As the First Minister ploughs ahead with her own desperate plans for a second Scottish independence referendum in the wake of Brexit, residents on the rugged island think they too would be better off alone. So much so, members of Shetland Islands Council have approved a motion to begin “exploring options for achieving financial and political self-determination”.
The move could trigger a Shetland Islands referendum to unshackle themselves from Scotland.
Twenty-two councillors backed the motion, which reads: “We believe that Shetland has the wherewithal to have a positive future.
“However, in recent times we have seen more and more decision making being centralised and public funding being consistently reduced.
“We are concerned that this ongoing situation is seriously threatening the prosperity, and even basic sustainability, of Shetland as a community.
“In order to look at alternatives to ensure Shetland can reach and maintain its full potential, we, the undersigned, move that: ‘The Shetland Islands Council formally begins exploring options for achieving financial and political self-determination.’”
It appears residents and councillors hope to adopt a similar path taken by the Faroe Islands, which have autonomous status within the Kingdom of Denmark.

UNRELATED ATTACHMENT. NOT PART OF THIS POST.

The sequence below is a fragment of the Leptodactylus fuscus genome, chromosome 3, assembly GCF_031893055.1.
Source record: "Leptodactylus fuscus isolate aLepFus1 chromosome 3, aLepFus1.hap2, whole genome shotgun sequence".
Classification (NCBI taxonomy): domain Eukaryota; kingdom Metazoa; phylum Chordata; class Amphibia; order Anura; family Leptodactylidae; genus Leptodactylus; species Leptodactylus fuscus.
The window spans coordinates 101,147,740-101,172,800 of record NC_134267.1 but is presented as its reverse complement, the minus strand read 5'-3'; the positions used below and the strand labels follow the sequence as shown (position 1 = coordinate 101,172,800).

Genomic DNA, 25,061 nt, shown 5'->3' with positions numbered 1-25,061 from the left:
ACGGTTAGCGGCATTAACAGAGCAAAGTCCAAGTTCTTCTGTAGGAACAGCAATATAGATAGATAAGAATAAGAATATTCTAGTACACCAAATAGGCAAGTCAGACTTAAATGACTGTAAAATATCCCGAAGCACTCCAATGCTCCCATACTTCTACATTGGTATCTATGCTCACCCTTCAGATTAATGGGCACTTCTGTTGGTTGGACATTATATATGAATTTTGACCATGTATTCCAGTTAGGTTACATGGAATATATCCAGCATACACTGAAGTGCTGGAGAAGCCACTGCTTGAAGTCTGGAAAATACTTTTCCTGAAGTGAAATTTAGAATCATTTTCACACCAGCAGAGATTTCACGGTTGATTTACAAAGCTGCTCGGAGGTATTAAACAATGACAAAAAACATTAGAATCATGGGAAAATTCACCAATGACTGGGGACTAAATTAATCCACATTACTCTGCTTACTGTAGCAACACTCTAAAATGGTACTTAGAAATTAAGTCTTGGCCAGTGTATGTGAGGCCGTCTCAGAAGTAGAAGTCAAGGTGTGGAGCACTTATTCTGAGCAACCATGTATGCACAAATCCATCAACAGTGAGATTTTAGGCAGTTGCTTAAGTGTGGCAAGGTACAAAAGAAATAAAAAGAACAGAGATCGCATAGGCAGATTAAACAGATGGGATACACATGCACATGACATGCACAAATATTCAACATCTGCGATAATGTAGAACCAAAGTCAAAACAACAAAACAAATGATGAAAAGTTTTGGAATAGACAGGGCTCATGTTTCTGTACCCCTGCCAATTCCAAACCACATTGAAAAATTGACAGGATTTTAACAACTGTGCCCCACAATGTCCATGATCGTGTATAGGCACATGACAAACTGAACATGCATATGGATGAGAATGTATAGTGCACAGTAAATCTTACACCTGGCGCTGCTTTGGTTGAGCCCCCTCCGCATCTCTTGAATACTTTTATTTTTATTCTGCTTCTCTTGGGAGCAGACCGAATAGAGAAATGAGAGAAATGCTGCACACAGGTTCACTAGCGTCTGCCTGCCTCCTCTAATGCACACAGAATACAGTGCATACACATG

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Shetlands Island Council leader Steven Coutts recommended the approval of the motion, saying remote decision working “just does not work” for the islands, according to Shetland News.
Councillor Duncan Anderson added: “Carrying on with the status quo is not an option,”
Highlands and Shetland Islands Conservative MSP Jamie Halcro Johnston pinned the blame on the SNP over its lack of care for the “particular needs” of the islands.
He said: “It’s clear that there has been a growing frustration in Shetland, and across Scotland’s islands communities, that the Scottish Government neither understands nor cares for their particular needs.
“Nicola Sturgeon only shows up when there is an election on and the positive words around the Islands Act have too often not been reflected in actions.
“Over 13 years of SNP Government in Edinburgh, countless promises have been made to our island communities but few are ever delivered. It’s no wonder islanders have run out of patience.
“Shetland’s geography and history have made it a distinct community within Scotland and the UK. I hope that a positive discussion can be had on the future of the islands, and Scotland’s other island communities as well.
“I believe it’s right that both of our governments work with the islands to help meet the aspirations and unique needs of their people. However it is clear that the current arrangements, where so much power is centralised in Edinburgh and the needs of Shetland often ignored, is some distance from where Shetlanders want to be.”
The Shetlands were the only part of Britain, along with the Western Isles of Scotland, that voted against EEC membership in a 1975 referendum.
During Scotland’s 2014 independence referendum, the unionist vote in the Shetlands was 63.7 per cent – one of the highest levels in Scotland.